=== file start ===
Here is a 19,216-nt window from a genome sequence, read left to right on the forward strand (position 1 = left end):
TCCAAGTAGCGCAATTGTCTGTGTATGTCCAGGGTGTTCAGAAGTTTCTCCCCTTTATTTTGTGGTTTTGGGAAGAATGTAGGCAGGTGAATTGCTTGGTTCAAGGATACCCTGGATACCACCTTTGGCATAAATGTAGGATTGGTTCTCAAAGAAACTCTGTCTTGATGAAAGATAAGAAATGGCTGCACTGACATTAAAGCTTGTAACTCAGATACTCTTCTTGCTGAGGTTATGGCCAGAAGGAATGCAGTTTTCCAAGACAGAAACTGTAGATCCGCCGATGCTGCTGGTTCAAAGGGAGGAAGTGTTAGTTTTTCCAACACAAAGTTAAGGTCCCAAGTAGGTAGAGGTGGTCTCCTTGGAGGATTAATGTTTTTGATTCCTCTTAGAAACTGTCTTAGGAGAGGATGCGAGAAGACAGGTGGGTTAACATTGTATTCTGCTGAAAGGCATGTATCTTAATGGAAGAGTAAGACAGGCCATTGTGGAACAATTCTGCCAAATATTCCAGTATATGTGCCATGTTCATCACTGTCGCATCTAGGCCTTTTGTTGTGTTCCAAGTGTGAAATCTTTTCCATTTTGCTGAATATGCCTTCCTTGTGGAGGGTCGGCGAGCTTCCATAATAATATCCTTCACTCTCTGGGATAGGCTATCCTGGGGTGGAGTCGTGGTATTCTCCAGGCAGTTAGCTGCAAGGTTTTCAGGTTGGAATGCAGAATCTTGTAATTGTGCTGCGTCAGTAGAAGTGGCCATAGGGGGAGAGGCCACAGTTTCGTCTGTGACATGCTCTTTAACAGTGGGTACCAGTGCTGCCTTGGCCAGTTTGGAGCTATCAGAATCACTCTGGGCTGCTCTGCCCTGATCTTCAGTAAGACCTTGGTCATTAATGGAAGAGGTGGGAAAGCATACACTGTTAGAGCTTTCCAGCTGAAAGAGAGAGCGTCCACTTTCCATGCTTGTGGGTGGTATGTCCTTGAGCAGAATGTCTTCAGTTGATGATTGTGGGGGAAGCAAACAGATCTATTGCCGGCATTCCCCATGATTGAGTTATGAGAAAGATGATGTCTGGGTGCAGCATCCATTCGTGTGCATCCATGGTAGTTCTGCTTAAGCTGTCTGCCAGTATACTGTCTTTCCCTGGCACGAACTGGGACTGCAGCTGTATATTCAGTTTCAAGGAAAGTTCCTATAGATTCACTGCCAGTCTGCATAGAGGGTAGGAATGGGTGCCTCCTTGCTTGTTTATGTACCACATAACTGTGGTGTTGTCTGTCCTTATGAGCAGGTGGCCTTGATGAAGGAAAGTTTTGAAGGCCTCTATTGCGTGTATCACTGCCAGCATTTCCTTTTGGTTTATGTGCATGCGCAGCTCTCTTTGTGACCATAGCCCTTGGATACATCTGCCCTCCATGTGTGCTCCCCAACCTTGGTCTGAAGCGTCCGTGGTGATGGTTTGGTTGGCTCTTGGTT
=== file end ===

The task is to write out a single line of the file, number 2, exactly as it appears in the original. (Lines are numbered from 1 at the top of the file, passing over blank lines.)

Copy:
TCCAAGTAGCGCAATTGTCTGTGTATGTCCAGGGTGTTCAGAAGTTTCTCCCCTTTATTTTGTGGTTTTGGGAAGAATGTAGGCAGGTGAATTGCTTGGTTCAAGGATACCCTGGATACCACCTTTGGCATAAATGTAGGATTGGTTCTCAAAGAAACTCTGTCTTGATGAAAGATAAGAAATGGCTGCACTGACATTAAAGCTTGTAACTCAGATACTCTTCTTGCTGAGGTTATGGCCAGAAGGAATGCAGTTTTCCAAGACAGAAACTGTAGATCCGCCGATGCTGCTGGTTCAAAGGGAGGAAGTGTTAGTTTTTCCAACACAAAGTTAAGGTCCCAAGTAGGTAGAGGTGGTCTCCTTGGAGGATTAATGTTTTTGATTCCTCTTAGAAACTGTCTTAGGAGAGGATGCGAGAAGACAGGTGGGTTAACATTGTATTCTGCTGAAAGGCATGTATCTTAATGGAAGAGTAAGACAGGCCATTGTGGAACAATTCTGCCAAATATTCCAGTATATGTGCCATGTTCATCACTGTCGCATCTAGGCCTTTTGTTGTGTTCCAAGTGTGAAATCTTTTCCATTTTGCTGAATATGCCTTCCTTGTGGAGGGTCGGCGAGCTTCCATAATAATATCCTTCACTCTCTGGGATAGGCTATCCTGGGGTGGAGTCGTGGTATTCTCCAGGCAGTTAGCTGCAAGGTTTTCAGGTTGGAATGCAGAATCTTGTAATTGTGCTGCGTCAGTAGAAGTGGCCATAGGGGGAGAGGCCACAGTTTCGTCTGTGACATGCTCTTTAACAGTGGGTACCAGTGCTGCCTTGGCCAGTTTGGAGCTATCAGAATCACTCTGGGCTGCTCTGCCCTGATCTTCAGTAAGACCTTGGTCATTAATGGAAGAGGTGGGAAAGCATACACTGTTAGAGCTTTCCAGCTGAAAGAGAGAGCGTCCACTTTCCATGCTTGTGGGTGGTATGTCCTTGAGCAGAATGTCTTCAGTTGATGATTGTGGGGGAAGCAAACAGATCTATTGCCGGCATTCCCCATGATTGAGTTATGAGAAAGATGATGTCTGGGTGCAGCATCCATTCGTGTGCATCCATGGTAGTTCTGCTTAAGCTGTCTGCCAGTATACTGTCTTTCCCTGGCACGAACTGGGACTGCAGCTGTATATTCAGTTTCAAGGAAAGTTCCTATAGATTCACTGCCAGTCTGCATAGAGGGTAGGAATGGGTGCCTCCTTGCTTGTTTATGTACCACATAACTGTGGTGTTGTCTGTCCTTATGAGCAGGTGGCCTTGATGAAGGAAAGTTTTGAAGGCCTCTATTGCGTGTATCACTGCCAGCATTTCCTTTTGGTTTATGTGCATGCGCAGCTCTCTTTGTGACCATAGCCCTTGGATACATCTGCCCTCCATGTGTGCTCCCCAACCTTGGTCTGAAGCGTCCGTGGTGATGGTTTGGTTGGCTCTTGGTT